There are many things I recall about the home they built and those few short years when they lived in Minnesota during my lifetime. Sledding with my brothers and cousins down the road which was their driveway after a holiday meal is one that comes to mind. I remember there being a sort of elegance and grandeur to their home and also in photographs of the other homes they lived in on Emerson, Bryant and Mount Curve in Minneapolis, as well as on the Rum River in Anoka and their overseas homes in both England and Ireland. The rooms were designed for entertaining with numerous seating spaces, sofas facing each other by the fireplace like a hotel lobby. I loved that there was a pass-thru from the kitchen to the formal dining room where enormous Waterford candlesticks framed a giant Waterford pedestal bowl. There was a large and fragrant cedar lined closet for storing woolen items, it resembled the size of my bedroom much more than it resembled the size of my own closet, which was only six inches wider than the door into it and was placed awkwardly at the angle of the roof-line. The rooms at Grandma and Grandpa’s were filled with furnishings of dark wood, large floral patterns, ornate lamps, trinkets and oil paintings. Many of those items found their way to the home I grew up in and some of the more special pieces remain in the homes of my brothers and I. A China music box from Ireland that played a tune “The Hills of Killarney” while the back slowly tilted out (to hold playing cards or cigarettes) sat prominently on their coffee table and was a favorite among the grandchildren. We buried my mother’s ashes in it at Fort Snelling.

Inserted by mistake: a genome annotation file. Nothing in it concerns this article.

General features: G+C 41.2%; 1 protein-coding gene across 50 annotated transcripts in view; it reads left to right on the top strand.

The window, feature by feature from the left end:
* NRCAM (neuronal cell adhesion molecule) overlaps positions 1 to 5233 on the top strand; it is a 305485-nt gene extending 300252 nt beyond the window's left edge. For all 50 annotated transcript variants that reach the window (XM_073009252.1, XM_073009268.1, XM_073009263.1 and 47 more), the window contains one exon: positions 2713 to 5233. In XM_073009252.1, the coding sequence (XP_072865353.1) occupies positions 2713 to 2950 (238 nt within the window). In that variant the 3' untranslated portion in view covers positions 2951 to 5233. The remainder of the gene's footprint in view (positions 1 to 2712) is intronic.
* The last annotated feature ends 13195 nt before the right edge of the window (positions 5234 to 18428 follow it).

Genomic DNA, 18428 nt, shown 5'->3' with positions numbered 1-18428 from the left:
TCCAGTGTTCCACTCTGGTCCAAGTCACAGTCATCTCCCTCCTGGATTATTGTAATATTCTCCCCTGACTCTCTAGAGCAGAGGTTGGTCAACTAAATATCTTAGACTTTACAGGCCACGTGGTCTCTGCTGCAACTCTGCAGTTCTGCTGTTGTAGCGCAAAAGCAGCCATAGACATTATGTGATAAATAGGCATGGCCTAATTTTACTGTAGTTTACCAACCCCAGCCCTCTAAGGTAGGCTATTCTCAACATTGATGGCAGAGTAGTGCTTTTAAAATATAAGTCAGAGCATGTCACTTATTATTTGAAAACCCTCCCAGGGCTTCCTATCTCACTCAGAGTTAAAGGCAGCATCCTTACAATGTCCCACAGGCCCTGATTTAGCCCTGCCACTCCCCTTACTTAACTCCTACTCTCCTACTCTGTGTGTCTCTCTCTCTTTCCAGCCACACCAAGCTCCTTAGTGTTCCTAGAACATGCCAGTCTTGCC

My father’s father had remarried by the time I was born, so my memories of him include his wife Ruby who outlived him by about fifteen years and passed away just a few weeks before my dad did. Grandpa and Ruby’s was where the tradition of the Rose family Christmas breakfast came from. We arrived at the pink rambler in Golden Vally by 9 a.m. Christmas morning and my aunt, uncle and their teenage daughter arrived sometime before 10:00. This gave Grandpa sufficient time to burn the bacon, which was one of many traditions that my brothers and I have tried to maintain with our own rotating Christmas breakfast. Egg Nog (full strength) was served in tall glasses painted with holly leaves, there was a good high quality candy cane at each place and some other small item. We have grown these keepsakes into full-on “table gifts” which some years are truly the highlight of Christmas morning. We have replaced the scrambled eggs with egg-bakes and have for the most part substituted a caramel coffee cake for the Christmas tree shaped pastry with icing and red and green cherry ornaments. The fruit in the fruit cups can vary but pomegranate is not optional, it’s required.